On April 6, 2019, Sudanese people made history, when millions of protesters marched toward the military head quarter in Khartoum demanding the military leaders to take the side of the people’s, and force the regime of Omer AlBashir to step down. By the end of the day of April 6, protesters decided to make an open sit in beside the military headquarter until the regime fall. In this sit in, women took the main leadership role. They organized the people, arranged for food and water to help the hundreds of thousands of people to remain in the place. In short, Sudanese women are making history and redefining the power of the people, where women are leaders not followers anymore.
For women in war areas of Sudan in particular, the fight against the former regime has different dimensions. Sexual violence and mass rapes were part of the weapons used in Darfur Genocide. Thousand Darfuri women were raped according to international human rights groups. That led to Bashir being convicted of crimes against humanity and genocide crimes by the ICC, which included planning mass rapes. For all these reasons, women in Darfur and other regions led the uprising that ousted Bashir.
Although Bashir has fallen, the resistance continues. Because the main demand for Sudanese people and the victims of Bashir is to hold him accountable for his crimes. The victims of the Islamic regime in Sudan deserve no less than complete justice. This demand can only be accomplished by a civilian government that can deconstruct all the regime militias and institutions. Unfortunately, the coup that pushed Bashir out of power is also led by war criminals. The vice president of the military council that ruling the country now is Hemiti, the leader of the Rapid Support Forces, which is the new name of Janjweed militias, that committed genocidal crimes in Darfur, and sexual violence in Darfur, Nuba mountains and other areas.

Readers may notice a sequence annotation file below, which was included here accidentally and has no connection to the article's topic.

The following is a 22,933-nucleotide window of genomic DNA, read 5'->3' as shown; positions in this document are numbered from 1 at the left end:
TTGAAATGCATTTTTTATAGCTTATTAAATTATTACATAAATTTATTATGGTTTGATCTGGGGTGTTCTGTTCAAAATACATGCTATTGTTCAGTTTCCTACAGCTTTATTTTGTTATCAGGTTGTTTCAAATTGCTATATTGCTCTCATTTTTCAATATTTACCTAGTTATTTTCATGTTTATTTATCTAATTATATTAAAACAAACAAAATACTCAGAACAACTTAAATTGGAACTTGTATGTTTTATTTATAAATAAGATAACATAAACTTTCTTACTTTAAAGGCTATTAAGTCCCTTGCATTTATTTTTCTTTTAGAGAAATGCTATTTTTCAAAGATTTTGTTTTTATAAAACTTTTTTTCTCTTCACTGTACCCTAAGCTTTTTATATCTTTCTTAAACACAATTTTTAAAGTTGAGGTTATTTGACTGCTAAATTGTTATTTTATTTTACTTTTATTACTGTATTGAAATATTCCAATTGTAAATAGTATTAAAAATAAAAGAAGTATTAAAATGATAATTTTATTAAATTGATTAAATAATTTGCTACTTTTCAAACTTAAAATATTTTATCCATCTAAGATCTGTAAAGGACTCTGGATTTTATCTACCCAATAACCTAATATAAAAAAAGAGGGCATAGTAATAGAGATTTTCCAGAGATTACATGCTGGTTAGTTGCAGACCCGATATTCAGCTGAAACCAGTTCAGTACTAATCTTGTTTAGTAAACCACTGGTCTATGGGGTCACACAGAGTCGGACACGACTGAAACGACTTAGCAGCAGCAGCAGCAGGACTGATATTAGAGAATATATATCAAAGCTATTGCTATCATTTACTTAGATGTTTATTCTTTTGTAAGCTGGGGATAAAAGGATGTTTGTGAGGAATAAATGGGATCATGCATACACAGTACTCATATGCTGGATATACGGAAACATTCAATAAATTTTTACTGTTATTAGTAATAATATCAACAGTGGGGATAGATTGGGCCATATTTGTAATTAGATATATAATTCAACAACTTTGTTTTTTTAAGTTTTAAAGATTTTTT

The transition from Bashir regime into a democratic civilians government will not be easy. But the people are determined to remain on streets until all the demands of the revolution of freedom, justice and peace are fully achieved. Amid this difficult conditions, Sudanese women resistance needs the solidarity from women allover the world. At this critical moment Sudanese women needs all the support to reclaim their rights and insure justice for all Bashir regime victims, especially victims of sexual and gender based violence. As women human rights advocacy group, we believe that without transitional justice, Sudan transition toward peace and stability will be impossible. The current uprising in Sudan will continues until the killers of those sacrificed their lives are held accountable.
The fall of Bashir is only the first step to bring justice for all the victims of his regime. Human rights defenders in Sudan, especially women are leading a tough fight against all the remaining figures of the former regime. The days to come are going to be the hardest to insure that Sudan will move forward into the right path. The change that Sudan people deserve is yet to come. Accountability, justice and freedom are the most important foundations for sustainable peace and stability in Sudan. Sudanese human rights groups need support for their efforts to hold the leaders of former regime accountable. We need urgent action to insure full accountability for violence against committed by Bashir and all of his regime leaders.